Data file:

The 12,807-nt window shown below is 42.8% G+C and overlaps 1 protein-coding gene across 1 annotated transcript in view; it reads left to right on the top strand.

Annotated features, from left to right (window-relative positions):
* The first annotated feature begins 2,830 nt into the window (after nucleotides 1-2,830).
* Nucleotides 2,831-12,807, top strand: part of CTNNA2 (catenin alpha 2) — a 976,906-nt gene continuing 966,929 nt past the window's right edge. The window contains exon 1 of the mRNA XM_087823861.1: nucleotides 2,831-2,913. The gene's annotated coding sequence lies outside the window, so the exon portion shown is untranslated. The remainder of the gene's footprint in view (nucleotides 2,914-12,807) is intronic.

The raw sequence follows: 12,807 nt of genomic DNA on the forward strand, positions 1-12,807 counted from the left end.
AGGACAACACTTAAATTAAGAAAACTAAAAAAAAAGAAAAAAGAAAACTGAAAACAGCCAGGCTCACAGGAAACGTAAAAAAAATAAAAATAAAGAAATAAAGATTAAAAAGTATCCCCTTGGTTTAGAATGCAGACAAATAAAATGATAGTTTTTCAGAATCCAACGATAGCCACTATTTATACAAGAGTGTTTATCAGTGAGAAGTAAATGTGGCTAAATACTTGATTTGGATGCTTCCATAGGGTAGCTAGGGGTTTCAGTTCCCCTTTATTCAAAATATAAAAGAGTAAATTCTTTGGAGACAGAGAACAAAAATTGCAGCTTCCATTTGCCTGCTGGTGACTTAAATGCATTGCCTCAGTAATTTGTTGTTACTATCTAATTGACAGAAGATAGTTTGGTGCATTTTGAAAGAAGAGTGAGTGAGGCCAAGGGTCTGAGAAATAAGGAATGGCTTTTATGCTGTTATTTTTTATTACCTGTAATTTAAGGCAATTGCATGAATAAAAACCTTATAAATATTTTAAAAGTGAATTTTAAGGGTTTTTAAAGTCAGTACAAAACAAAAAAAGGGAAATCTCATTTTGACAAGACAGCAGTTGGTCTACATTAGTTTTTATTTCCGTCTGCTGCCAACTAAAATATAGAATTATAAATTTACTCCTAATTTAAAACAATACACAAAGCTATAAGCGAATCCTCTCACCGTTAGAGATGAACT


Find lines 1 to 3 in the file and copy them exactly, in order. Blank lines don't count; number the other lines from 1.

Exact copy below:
The 12,807-nt window shown below is 42.8% G+C and overlaps 1 protein-coding gene across 1 annotated transcript in view; it reads left to right on the top strand.

Annotated features, from left to right (window-relative positions):
* The first annotated feature begins 2,830 nt into the window (after nucleotides 1-2,830).